Keeping in Touch

Not everyone realises the importance of touch, both the action and its motivation

It’s a recognised fact that one of the experiences most missed by people living alone is that of being touched by another person.  I recall a conversation many years ago with a colleague recently divorced, who felt it most acutely in the muscles of his upper arm: “There’s no one to hug,” he said.

Inter-gender touch is a particularly sensitive area, where touching of anhands-216982_1280y kind is only acceptable in certain circumstances.  Within four days the other week,  I found myself unexpectedly delighted by two very different incidents.  The first was being gently nudged by a nurse into position for a chest X-ray, and the second was standing for a photograph with my cousin’s fiancée in an ‘arms around each other’ pose.

At the turn of the year, I found on my shelves an old book that I’m now using for daily readings throughout this year, Come ye Apart, by James Russell Miller (1840-1912).  (Can it be coincidence that I’m drafting this on the anniversary of his death?)  On the evening of the second of those two incidents, the topic was what is, to Christians, arguably one of the most familiar ‘touching stories’ in the Gospels, (Mark 5:25-30).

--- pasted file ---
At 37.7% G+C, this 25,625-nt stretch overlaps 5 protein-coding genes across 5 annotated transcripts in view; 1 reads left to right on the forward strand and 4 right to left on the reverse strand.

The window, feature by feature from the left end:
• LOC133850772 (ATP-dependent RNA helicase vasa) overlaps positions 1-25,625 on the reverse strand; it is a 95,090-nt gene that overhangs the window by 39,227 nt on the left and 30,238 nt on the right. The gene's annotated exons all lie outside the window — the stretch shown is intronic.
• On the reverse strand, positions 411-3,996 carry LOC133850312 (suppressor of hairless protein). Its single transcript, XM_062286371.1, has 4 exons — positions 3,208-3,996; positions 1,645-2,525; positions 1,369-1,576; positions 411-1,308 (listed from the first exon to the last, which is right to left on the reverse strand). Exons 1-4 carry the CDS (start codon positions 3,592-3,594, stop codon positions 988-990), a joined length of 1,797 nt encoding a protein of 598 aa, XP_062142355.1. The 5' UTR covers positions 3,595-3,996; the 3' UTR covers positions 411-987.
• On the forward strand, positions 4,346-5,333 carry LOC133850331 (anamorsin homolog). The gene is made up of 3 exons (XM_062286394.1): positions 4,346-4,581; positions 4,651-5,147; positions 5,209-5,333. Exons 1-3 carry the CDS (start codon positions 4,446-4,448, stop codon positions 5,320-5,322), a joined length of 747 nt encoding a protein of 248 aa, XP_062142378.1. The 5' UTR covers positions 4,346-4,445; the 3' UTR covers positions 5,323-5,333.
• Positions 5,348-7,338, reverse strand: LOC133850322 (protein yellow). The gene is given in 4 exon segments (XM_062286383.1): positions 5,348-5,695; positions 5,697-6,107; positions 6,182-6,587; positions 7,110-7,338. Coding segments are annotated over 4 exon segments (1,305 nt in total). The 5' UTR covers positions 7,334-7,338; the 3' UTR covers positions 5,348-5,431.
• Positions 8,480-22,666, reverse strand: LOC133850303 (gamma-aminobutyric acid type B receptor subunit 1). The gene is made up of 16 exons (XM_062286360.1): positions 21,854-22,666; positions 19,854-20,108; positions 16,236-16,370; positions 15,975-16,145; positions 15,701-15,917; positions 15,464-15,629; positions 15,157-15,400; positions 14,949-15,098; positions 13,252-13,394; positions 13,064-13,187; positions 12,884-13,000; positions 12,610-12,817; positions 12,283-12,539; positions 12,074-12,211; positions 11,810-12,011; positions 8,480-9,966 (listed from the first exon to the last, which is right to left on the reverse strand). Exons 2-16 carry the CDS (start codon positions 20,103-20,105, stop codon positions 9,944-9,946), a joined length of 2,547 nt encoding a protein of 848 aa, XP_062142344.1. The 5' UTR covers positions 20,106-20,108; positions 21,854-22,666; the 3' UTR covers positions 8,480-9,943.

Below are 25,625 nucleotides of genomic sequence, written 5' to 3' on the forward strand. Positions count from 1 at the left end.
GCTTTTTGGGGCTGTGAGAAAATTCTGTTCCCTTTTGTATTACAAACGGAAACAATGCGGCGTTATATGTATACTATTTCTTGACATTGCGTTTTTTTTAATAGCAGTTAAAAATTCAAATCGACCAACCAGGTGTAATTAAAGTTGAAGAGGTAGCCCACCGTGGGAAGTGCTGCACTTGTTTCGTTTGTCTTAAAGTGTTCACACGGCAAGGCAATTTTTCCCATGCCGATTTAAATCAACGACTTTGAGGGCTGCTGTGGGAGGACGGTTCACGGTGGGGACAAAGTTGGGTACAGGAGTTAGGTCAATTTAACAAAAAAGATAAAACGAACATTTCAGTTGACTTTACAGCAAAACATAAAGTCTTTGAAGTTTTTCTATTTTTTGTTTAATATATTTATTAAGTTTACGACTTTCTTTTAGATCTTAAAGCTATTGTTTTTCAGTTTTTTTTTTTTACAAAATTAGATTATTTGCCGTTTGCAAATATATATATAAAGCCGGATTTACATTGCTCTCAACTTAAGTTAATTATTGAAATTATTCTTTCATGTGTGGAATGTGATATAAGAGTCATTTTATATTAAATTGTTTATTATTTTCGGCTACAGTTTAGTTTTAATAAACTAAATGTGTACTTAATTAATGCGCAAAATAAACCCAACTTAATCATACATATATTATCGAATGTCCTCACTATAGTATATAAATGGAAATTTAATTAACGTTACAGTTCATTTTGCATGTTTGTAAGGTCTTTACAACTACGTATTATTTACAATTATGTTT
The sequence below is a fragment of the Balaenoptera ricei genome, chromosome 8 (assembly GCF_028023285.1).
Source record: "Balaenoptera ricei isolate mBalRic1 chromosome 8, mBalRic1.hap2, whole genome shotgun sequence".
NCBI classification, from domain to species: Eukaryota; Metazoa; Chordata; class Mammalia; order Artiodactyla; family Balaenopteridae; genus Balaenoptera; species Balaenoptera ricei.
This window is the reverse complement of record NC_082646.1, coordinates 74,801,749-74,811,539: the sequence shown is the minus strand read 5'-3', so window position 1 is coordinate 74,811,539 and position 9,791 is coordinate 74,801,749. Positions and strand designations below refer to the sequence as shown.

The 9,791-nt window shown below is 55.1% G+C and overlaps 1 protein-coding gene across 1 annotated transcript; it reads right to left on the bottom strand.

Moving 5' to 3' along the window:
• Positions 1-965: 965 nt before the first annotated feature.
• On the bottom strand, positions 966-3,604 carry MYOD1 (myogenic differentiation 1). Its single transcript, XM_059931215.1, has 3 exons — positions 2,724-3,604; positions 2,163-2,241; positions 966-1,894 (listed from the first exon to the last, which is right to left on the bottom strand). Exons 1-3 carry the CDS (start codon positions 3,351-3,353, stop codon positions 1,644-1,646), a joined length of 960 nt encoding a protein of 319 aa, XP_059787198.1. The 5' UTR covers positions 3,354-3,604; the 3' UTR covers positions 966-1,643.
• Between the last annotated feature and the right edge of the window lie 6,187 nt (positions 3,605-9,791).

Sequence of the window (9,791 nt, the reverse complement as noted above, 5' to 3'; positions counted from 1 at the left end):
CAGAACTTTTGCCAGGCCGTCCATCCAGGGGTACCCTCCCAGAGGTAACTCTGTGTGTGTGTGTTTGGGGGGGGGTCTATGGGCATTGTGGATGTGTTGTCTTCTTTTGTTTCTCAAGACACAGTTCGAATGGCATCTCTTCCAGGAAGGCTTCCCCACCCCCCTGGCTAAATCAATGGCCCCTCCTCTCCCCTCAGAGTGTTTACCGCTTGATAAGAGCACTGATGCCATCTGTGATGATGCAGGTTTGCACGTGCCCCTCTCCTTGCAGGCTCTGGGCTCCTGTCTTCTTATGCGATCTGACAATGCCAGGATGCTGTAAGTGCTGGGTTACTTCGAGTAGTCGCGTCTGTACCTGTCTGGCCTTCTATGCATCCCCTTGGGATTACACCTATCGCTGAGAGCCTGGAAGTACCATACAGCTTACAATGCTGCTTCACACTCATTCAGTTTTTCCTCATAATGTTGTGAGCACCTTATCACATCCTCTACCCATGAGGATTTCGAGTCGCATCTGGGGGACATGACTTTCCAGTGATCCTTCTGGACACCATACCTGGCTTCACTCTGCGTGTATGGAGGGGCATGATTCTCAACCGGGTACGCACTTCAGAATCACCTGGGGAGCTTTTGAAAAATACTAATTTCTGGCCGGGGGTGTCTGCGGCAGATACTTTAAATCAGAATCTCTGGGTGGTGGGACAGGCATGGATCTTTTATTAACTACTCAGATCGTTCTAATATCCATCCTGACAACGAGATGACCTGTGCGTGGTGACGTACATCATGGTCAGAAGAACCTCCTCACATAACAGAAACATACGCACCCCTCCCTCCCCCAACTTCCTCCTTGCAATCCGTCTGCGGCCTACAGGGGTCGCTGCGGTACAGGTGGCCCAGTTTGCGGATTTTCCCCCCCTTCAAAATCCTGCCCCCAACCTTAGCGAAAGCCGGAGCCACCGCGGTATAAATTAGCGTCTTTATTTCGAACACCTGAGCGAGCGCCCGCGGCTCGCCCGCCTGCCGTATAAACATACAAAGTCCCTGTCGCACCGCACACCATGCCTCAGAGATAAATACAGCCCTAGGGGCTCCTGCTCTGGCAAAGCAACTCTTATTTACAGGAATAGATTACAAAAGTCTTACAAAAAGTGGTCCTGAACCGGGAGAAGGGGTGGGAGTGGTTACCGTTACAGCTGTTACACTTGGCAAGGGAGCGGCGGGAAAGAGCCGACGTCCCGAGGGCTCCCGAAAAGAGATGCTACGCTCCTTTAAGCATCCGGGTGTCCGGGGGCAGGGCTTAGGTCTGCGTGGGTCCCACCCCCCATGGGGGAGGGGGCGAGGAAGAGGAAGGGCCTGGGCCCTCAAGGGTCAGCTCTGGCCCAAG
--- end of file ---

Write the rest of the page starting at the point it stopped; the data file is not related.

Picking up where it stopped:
Miller draws out five key elements from this narrative.  First, he links the woman’s touching of Jesus’ garment to our ‘touching’ of Christ through our worship. He then goes on to categorise some of our possible needs: emotional or physical sores to be healed, weaknesses to be overcome or something we might be longing for, and suggests that some folk will find their needs met, while others won’t.

He offers a possible reason for this disparity.  To those who have been helped, he suggests, this result has come by prayer and faith – remember, the woman in the story had faith (Mark 5:34) – while others, to use Miller’s own words, ‘have no faith-attachment’. rail-1640435_1920 He illustrates this by comparing the services of the church to a telegraph wire (the book was published in 1887!).  We could climb up and listen to the wire but would hear nothing of the messages flowing along it but, if the operator should come along and attach his receiver – in our case faith – to the wire, he would be able to hear every word.

We all need to be touched, but especially those who are alone.  It’s worth remembering that, in the right context, a touch – however brief – can be the means of imparting some blessing which, through a lack of faith, the other person might be missing out on … and the nature of which we may never know!

Author: spiritprint

Born in a Norfolk market town halfway through the twentieth century, I'm now exploring the challenges and responsibilities of being a believer, retired courier, former accountant and present-day researcher, thinker, teach-yourself student and blogger.

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